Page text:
We use the phrase “magnitude of completeness” often when referring to our understanding of seismicity in a region or following a sequence of earthquakes. This value is a simplistic assessment of a catalog of earthquakes. By definition, the minimum magnitude above which we are reliably locating all earthquakes in a certain area is referred to as the magnitude of completeness (Mc). Sounds simple, right?
One complication is that this value is variable in time and space. Different regions of Alaska have a different Mc, and that value has changed through time. As seismic monitoring stations are added or removed, our ability to reliably locate small earthquakes changes. More closely spaced stations allow the Earthquake Center to locate smaller earthquakes and therefore lower the Mc. The loss of a station hinders our ability to locate smaller events, and raises the Mc.
Another contributing factor is the rate of earthquakes. For example, early in an aftershock sequence there are often too many overlapping earthquakes. It becomes hard to separate multiple events and reliably locate small events. Over time, the sequence slows down and individual events are more easily seen (figure 1).
The most straightforward Mc estimation uses the Gutenberg-Richter Law of earthquake magnitude distribution developed in 1956. This method groups earthquakes into “bins” based on the number of events with magnitudes larger than each reference magnitude. For example, the M3 bin would include all events greater than or equal to 3 (figure 2, left inset). The count in each bin is then plotted on a common logarithmic scale. If this were a statistically perfect dataset, the data would form a straight line from M0 to M6.4. Statistically perfect datasets are nearly impossible, but we can use this relationship to estimate the Mc. When a straight line is fit to the data, the point where our data separates from the line is our magnitude of completeness.
Why does this matter? Magnitude of completeness is a statistical way to determine the quality of an earthquake catalog. A strong regional (or sequence) catalog would have a low magnitude of completeness and would therefore better capture the whole seismic picture. Looking at the data in figure 2 (right), it would be tempting to assume a much lower Mc for the entire catalog. But as we see in figure 1, there are periods of time when the Mc is lower and times when it is higher. It’s important for seismologists to know the Mc of their catalog before beginning any analysis. For example, an incomplete catalog would result in unreliable or inaccurate findings, or, choosing a different time period may allow for the use of lower magnitude data (figure 3).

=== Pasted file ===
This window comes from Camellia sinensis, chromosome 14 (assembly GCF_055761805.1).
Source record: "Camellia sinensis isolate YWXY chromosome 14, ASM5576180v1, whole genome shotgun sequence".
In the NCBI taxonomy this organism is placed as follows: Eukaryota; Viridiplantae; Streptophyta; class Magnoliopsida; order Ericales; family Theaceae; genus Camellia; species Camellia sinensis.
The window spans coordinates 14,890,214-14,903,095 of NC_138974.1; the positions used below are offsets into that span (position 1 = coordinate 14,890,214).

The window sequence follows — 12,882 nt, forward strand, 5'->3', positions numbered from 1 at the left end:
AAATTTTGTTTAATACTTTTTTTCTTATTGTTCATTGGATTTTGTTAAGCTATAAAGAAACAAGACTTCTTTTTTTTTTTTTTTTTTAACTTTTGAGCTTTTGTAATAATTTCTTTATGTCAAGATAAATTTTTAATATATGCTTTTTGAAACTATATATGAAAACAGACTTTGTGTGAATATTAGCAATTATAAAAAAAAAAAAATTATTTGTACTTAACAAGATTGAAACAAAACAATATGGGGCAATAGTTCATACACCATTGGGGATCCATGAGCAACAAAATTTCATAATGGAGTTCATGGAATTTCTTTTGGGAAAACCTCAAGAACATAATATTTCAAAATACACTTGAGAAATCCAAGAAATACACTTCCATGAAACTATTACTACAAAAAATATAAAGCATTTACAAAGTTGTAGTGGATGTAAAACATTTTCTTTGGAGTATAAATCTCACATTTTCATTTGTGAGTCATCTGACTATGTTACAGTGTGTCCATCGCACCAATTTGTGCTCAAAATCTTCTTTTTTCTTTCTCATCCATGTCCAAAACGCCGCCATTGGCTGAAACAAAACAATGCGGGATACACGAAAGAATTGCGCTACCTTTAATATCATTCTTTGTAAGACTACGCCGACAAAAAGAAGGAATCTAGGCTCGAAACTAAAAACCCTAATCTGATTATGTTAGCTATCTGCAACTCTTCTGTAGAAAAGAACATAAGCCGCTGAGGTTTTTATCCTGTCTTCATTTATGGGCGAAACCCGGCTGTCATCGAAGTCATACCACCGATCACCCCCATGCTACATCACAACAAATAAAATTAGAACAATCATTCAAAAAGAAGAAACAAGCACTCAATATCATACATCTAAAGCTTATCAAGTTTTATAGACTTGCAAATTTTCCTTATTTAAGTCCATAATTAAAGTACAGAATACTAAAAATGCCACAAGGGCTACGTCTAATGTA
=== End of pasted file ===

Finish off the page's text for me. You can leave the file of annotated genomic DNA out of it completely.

In the context of a regional network, such as the Alaska Earthquake Center, the Mc demonstrates where our monitoring capabilities are strongest and what areas might be lacking. While large-scale, damaging earthquakes show up across the network, background catalogs of smaller earthquakes in a region can help to determine the region’s seismic potential. The magnitude of completeness in the Aleutians is much higher than in Southcentral and Interior Alaska due in large part to sparser station coverage. It’s important to understand we may not be detecting as many small earthquakes there because of lack of equipment instead of lack of earthquakes. Measuring the Mc gives us a way to gauge how detailed our monitoring is in each region we cover.